Melges 24 Goes Grass-Roots

At the Sperry Top-Sider Seattle NOOD, Abbey Norris and her Gravy crew share how this once intimidating sportboat class has welcomed them with open arms.
Sailing World
Gravy skipper Abbey Norris (right, with crewmembers Elisha Van Luven and Paul van Leynseele) is breaking into the Melges 24 class—and shedding some preconceptions, too. View photos by Tim Wilkes.

There was a time when Abbey Norris wanted nothing to do with the Melges 24 class. “I actually tried to talk my dad out of buying the boat,” says Norris, whose Gravy team sits in ninth place in the 13-boat Melges 24 division here at the Sperry Top-Sider Seattle NOOD. “I was like, ‘You have no idea what you’re getting into. This is not a fleet you want to hang out in if you have a job, are married, and are not willing to put the money into it.’

“Now here we are two seasons into it, having fun with used sails and an older boat,” she continues. “It says a lot about how approachable the class can be to a newcomer.”

Crewmember Paul van Leynseele explains how the Melges 24 class has come full circle in the Pacific Northwest. “When the boat first came out, it was really popular. But then it got so competitive it became unapproachable, and the fleet was down to the top five boats. Everybody else was just like, ‘We’re just getting beat up, and nobody’s friendly. This isn’t fun anymore.’ The top guys were like, ‘Nobody wants to race,’ and we’re like, ‘Well, yeah! You could try a little harder.’ Now people are trying to make it place where you’re welcome to come racing, and they’ll help you along a build a fleet out of it.”


As a newbie, Norris has found her fellow competitors to be welcoming and helpful—two adjectives not always ascribed to Melges 24 sailors. “They’ve really been trying to embrace new people and bring them into the fold,” she says. “The top boats try to bring everybody up to speed so it’s more fun for everyone. Coming into the fleet last year, we had fleet meetings, we’d get together before regattas, somebody would bring a keg, or we’d do a clinic. We’re just trying to make the scene more social, make it friendly.”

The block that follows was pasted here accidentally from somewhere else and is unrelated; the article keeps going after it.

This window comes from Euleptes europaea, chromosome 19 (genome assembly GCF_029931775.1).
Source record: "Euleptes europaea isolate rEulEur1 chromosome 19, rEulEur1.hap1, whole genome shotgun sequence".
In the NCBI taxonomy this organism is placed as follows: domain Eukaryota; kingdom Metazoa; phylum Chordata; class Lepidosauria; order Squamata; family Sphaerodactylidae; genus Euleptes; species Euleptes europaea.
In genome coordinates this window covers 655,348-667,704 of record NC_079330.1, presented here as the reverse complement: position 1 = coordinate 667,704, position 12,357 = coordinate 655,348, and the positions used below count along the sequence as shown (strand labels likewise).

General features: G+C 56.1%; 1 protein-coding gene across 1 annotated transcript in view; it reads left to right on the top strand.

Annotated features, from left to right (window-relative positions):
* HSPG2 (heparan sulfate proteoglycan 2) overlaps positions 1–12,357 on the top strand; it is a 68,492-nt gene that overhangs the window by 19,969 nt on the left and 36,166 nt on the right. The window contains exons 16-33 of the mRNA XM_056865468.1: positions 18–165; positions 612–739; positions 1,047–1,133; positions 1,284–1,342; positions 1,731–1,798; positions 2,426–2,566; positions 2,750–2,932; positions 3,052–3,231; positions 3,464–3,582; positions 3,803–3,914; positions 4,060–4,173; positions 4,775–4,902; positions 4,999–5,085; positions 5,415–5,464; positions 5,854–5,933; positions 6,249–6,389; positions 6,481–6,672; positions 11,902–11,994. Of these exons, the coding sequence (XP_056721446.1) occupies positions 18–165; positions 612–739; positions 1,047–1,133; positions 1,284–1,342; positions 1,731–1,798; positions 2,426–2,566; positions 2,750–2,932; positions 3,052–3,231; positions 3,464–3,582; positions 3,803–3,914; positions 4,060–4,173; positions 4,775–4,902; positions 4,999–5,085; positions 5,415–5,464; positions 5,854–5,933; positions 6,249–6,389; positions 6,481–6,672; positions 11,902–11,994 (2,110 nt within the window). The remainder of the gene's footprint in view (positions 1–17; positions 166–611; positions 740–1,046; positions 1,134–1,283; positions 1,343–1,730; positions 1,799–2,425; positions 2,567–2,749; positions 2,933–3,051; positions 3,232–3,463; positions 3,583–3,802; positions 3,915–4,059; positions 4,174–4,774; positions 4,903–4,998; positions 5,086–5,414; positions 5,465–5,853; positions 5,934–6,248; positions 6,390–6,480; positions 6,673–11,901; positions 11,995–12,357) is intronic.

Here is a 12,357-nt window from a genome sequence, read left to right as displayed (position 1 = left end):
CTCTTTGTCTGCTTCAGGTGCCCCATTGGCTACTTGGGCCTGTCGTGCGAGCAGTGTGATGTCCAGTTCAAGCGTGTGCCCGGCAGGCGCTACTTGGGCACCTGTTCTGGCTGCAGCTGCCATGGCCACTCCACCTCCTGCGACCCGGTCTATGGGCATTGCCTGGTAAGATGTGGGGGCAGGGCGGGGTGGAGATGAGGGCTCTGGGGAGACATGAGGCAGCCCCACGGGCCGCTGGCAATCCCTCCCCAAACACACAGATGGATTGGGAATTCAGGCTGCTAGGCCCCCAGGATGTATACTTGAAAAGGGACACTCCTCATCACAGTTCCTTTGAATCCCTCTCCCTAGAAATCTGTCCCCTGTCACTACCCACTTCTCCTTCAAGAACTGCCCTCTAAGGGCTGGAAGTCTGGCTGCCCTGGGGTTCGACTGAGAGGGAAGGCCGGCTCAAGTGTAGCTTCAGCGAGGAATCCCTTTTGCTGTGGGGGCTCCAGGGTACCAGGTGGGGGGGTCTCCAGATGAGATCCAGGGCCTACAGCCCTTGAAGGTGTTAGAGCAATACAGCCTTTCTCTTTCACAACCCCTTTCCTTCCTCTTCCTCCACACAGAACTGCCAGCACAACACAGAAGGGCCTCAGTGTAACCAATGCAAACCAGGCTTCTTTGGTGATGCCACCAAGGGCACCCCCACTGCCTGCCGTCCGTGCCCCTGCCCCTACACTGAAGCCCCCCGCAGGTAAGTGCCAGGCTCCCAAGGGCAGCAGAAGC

Shared knowledge has played a big role in the turnaround, and to that end, the Gravy crew is eager to hear back from their friends currently competing at the Melges 24 World Championship in Corpus Christi, Texas. “A guy like Jonathan McKee [tactician for perennial frontrunner Uka Uka Racing] will come back to town and give a little clinic on what he’s seeing in the bigger picture,” says Van Leynseele. “That sort of epitomizes what’s happening. The top guys feel the compunction to give back to the fleet.”

Herb Cole’s _Midsummer Hai-Yah! _leads the Melges 24 division. For complete results, click here.


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